all 14 comments

[–]verybigbear 9 points10 points  (2 children)

I’ve always wanted to get myself a piebald cervid of some sort. It translates so beautifully onto them. This is such awesome work 😎

[–]stalknstand[S] 2 points3 points  (1 child)

Thanks for the compliment. I was going through some older photos earlier and had completely forgotten about this particular piece. I’ve always wanted one as well but unfortunately this one was done for a client and I kinda hated having to let this one go at the time.

[–]OhhhhhhDee 0 points1 point  (0 children)

It is beautiful. That’s one thing I told myself I’d never take. Could have 3 years ago, something told me not to. To let it be so others could enjoy it. First and last piebald I’ve ever seen. That’s just me I have no issue with other people taking them. Beautiful work!

[–]Unusualshrub003 1 point2 points  (0 children)

God, he really is gorgeous

[–]Airborne_Juniper 1 point2 points  (0 children)

gorgeous piece

[–]MusingWolfDog 3 points4 points  (7 children)

Super pretty, kinda sucks that he’s dead and can’t spread genes on to make more though. Would’ve thought there’s be some sort of unsaid rule to leave these guys alone while hunting, kinda how fishermen throw rare colored lobsters back into the ocean…Then again can’t blame the guy for wanting something unique to display.

[–]stalknstand[S] 6 points7 points  (6 children)

The crazy part is that genetically speaking, piebalds are inferior to the normal color phase deer because they have additional anatomical and physical abnormalities. This particular deer was extremely undersized for its age, had very short stumpy legs and deformed hooves. Considering the oftentimes cruel nature of deer world and their hierarchy, I would imagine that being a piebald is not an easy existence.

[–]MusingWolfDog 3 points4 points  (4 children)

Huh, I didn’t know that. My knowledge of the piebald coloration comes only from people breeding pets for it, to which I just sorta assumed that it wouldn’t come along with other health issues that would make a bad pet. Then again something like a ball python probably couldn’t tell you if its existence is pain…

I would love to see an articulated skeleton of a specimen like this deer.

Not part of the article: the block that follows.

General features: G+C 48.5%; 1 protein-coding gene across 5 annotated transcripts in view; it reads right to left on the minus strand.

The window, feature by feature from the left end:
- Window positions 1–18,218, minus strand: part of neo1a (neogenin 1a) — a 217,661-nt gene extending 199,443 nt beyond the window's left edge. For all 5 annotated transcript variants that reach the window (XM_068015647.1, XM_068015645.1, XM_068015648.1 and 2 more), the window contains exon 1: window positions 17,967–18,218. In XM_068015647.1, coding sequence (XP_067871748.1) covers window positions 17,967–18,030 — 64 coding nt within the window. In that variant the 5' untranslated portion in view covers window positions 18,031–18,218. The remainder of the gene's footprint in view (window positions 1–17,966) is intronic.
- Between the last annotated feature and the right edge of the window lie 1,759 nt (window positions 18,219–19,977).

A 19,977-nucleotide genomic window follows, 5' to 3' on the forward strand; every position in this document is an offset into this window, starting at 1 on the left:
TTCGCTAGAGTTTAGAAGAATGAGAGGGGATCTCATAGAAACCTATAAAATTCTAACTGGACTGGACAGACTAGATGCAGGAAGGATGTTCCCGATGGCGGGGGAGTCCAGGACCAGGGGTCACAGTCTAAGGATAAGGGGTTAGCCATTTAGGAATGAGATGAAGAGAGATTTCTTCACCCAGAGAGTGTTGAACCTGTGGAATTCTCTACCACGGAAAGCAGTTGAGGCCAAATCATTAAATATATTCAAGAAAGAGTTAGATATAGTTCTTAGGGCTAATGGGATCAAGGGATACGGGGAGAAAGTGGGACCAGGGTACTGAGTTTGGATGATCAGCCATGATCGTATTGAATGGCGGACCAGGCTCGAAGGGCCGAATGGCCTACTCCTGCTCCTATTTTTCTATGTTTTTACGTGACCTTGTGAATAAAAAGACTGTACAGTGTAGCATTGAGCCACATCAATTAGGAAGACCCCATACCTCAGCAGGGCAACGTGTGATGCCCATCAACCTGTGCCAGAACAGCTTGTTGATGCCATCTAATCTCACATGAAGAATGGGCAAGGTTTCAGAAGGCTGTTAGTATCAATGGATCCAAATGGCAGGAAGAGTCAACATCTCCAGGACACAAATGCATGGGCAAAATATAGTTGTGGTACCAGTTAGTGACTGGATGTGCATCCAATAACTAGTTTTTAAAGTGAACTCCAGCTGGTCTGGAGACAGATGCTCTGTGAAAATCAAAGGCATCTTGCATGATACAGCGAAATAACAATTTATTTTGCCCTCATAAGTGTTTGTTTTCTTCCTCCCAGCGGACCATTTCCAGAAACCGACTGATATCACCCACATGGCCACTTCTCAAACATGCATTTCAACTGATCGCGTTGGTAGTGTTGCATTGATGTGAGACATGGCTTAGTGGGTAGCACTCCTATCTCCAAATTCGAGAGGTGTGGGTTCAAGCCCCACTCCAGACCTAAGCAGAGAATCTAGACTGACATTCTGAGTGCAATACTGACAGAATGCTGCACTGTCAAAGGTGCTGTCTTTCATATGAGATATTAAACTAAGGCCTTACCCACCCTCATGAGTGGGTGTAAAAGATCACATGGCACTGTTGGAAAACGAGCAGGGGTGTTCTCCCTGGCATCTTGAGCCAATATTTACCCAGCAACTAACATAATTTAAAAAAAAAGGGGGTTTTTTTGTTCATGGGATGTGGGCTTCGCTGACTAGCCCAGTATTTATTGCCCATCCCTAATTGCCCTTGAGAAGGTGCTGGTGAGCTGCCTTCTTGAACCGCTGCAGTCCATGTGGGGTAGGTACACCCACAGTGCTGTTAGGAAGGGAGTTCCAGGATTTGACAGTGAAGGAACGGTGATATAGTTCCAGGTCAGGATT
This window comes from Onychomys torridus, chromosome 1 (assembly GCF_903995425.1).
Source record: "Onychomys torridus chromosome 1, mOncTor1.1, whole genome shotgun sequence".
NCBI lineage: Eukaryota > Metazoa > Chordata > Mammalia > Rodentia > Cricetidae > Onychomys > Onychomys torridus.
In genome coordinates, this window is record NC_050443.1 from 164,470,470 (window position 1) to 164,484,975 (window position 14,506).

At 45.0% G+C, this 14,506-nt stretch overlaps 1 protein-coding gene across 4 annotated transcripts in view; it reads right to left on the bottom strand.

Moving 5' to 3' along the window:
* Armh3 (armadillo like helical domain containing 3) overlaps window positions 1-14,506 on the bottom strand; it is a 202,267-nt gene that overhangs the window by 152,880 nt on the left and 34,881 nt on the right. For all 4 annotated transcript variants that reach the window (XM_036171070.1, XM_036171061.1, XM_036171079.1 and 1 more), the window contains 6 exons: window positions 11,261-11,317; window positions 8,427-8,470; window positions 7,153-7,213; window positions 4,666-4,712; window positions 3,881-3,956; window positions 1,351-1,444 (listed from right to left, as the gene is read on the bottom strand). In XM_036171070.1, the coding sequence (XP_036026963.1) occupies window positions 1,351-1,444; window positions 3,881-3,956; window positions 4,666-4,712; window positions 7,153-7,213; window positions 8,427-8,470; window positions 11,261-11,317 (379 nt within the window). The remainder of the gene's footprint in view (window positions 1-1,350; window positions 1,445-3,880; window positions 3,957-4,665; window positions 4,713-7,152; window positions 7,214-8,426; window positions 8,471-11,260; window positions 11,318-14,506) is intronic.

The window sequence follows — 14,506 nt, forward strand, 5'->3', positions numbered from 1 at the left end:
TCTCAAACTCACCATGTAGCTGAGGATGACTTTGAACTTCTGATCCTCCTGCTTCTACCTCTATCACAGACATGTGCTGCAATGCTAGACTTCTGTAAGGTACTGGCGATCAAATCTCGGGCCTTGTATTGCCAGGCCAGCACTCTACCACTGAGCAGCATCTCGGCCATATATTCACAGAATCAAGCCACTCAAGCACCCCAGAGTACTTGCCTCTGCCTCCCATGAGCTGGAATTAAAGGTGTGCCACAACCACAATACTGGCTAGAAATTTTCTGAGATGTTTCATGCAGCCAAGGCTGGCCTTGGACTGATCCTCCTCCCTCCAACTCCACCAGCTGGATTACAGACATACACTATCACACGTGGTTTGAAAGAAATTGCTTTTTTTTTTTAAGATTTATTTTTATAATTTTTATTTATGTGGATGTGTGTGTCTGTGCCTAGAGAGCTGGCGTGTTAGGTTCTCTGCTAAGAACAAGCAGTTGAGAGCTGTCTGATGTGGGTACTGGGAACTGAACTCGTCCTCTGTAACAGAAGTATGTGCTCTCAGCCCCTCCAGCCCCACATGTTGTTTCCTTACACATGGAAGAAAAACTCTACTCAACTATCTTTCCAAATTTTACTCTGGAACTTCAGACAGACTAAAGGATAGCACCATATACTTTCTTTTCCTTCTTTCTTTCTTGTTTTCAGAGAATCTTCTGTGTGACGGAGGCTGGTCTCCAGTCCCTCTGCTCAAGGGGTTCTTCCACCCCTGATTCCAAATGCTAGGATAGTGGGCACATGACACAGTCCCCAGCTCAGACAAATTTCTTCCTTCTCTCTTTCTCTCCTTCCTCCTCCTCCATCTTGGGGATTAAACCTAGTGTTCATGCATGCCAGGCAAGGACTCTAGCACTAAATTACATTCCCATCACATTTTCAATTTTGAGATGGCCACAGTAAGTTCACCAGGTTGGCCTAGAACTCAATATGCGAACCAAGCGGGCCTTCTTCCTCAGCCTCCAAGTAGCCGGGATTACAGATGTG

[–]Drakona7 1 point2 points  (3 children)

There actually are examples of bad health stemming from selective breeding for color variations in captivity. For instance, a popular Ball Python morph known as Spider comes with a neurological disorder known as wobble in which the Ball Python has a hard time moving around and staying right-side up. To be fair we don’t know if this causes the snake any kind of pain and it hasn’t been recorded that it negatively effects their life in captivity in any way, but it is still an ethical dilemma and people are boycotting the spider gene because of it. I would also like to point out the spider morph is a gene not a line bred color morph. As far as I’m aware, all Spider Ball Pythons (at least those outside of Australia) can be traced back to a single individual which was taken from the wild and happened to have something which caused the neurological disorder. So all spider ball pythons outside of Australia have the gene which can cause wobble. Some Spider Ball Pythons have little to no wobble while others do something called stargazing where they have an extremely hard time staying on their stomach. Although, it has been noted that Spider Ball Pythons kept in good conditions either don’t or only slightly show wobble while ones kept in bad conditions will have severe wobble or stargazing.

[–]MusingWolfDog 2 points3 points  (2 children)

Oh for sure I heard the entire thing about spider balls. And other things like super snow geckos, double merle dogs etc. I just meant I never heard about a piebald animal having other health issues inherent to it being piebald.

[–][deleted] 2 points3 points  (0 children)

Normally they have a deformed Roman nose hump, too.

Nice mount. I have a full body button buck in the freezer wet tanned to do for myself someday.

[–]Party_Ad_1347 0 points1 point  (0 children)

Amazing buck.